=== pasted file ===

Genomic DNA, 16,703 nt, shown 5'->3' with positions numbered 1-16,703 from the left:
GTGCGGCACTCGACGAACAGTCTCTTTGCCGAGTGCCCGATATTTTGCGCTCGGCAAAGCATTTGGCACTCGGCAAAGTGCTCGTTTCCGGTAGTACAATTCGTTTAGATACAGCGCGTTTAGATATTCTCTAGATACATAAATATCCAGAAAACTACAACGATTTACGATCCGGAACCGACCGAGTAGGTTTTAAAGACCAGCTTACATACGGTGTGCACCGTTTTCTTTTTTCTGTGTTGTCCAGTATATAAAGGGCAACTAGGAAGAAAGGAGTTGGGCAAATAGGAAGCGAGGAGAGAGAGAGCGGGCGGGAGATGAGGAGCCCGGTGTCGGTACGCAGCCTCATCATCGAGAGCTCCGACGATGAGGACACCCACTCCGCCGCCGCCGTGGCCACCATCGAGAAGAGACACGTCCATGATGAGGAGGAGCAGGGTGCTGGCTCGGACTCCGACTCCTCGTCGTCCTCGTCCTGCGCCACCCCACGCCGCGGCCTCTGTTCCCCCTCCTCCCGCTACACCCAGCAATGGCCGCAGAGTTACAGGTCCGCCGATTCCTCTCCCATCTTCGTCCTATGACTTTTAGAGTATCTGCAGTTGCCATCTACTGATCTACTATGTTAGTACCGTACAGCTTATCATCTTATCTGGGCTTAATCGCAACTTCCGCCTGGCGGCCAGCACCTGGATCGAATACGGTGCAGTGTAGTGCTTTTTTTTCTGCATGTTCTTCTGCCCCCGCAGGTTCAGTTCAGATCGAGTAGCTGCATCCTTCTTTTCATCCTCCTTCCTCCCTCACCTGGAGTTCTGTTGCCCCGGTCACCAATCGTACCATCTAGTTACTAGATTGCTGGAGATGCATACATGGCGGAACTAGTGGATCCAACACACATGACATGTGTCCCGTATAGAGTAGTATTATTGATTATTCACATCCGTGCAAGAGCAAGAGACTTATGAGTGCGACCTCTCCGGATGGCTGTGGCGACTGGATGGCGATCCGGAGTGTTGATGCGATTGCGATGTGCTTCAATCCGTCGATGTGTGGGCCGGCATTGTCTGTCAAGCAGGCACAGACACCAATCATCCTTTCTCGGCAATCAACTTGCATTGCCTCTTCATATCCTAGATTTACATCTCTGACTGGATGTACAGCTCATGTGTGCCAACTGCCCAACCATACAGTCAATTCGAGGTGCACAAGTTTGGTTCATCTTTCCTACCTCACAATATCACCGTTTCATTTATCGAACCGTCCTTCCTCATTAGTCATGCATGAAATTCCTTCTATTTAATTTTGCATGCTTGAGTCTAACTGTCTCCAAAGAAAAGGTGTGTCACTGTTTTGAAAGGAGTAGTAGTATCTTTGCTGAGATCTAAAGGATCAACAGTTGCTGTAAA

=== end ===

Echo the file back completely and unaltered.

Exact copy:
Genomic DNA, 16,703 nt, shown 5'->3' with positions numbered 1-16,703 from the left:
GTGCGGCACTCGACGAACAGTCTCTTTGCCGAGTGCCCGATATTTTGCGCTCGGCAAAGCATTTGGCACTCGGCAAAGTGCTCGTTTCCGGTAGTACAATTCGTTTAGATACAGCGCGTTTAGATATTCTCTAGATACATAAATATCCAGAAAACTACAACGATTTACGATCCGGAACCGACCGAGTAGGTTTTAAAGACCAGCTTACATACGGTGTGCACCGTTTTCTTTTTTCTGTGTTGTCCAGTATATAAAGGGCAACTAGGAAGAAAGGAGTTGGGCAAATAGGAAGCGAGGAGAGAGAGAGCGGGCGGGAGATGAGGAGCCCGGTGTCGGTACGCAGCCTCATCATCGAGAGCTCCGACGATGAGGACACCCACTCCGCCGCCGCCGTGGCCACCATCGAGAAGAGACACGTCCATGATGAGGAGGAGCAGGGTGCTGGCTCGGACTCCGACTCCTCGTCGTCCTCGTCCTGCGCCACCCCACGCCGCGGCCTCTGTTCCCCCTCCTCCCGCTACACCCAGCAATGGCCGCAGAGTTACAGGTCCGCCGATTCCTCTCCCATCTTCGTCCTATGACTTTTAGAGTATCTGCAGTTGCCATCTACTGATCTACTATGTTAGTACCGTACAGCTTATCATCTTATCTGGGCTTAATCGCAACTTCCGCCTGGCGGCCAGCACCTGGATCGAATACGGTGCAGTGTAGTGCTTTTTTTTCTGCATGTTCTTCTGCCCCCGCAGGTTCAGTTCAGATCGAGTAGCTGCATCCTTCTTTTCATCCTCCTTCCTCCCTCACCTGGAGTTCTGTTGCCCCGGTCACCAATCGTACCATCTAGTTACTAGATTGCTGGAGATGCATACATGGCGGAACTAGTGGATCCAACACACATGACATGTGTCCCGTATAGAGTAGTATTATTGATTATTCACATCCGTGCAAGAGCAAGAGACTTATGAGTGCGACCTCTCCGGATGGCTGTGGCGACTGGATGGCGATCCGGAGTGTTGATGCGATTGCGATGTGCTTCAATCCGTCGATGTGTGGGCCGGCATTGTCTGTCAAGCAGGCACAGACACCAATCATCCTTTCTCGGCAATCAACTTGCATTGCCTCTTCATATCCTAGATTTACATCTCTGACTGGATGTACAGCTCATGTGTGCCAACTGCCCAACCATACAGTCAATTCGAGGTGCACAAGTTTGGTTCATCTTTCCTACCTCACAATATCACCGTTTCATTTATCGAACCGTCCTTCCTCATTAGTCATGCATGAAATTCCTTCTATTTAATTTTGCATGCTTGAGTCTAACTGTCTCCAAAGAAAAGGTGTGTCACTGTTTTGAAAGGAGTAGTAGTATCTTTGCTGAGATCTAAAGGATCAACAGTTGCTGTAAA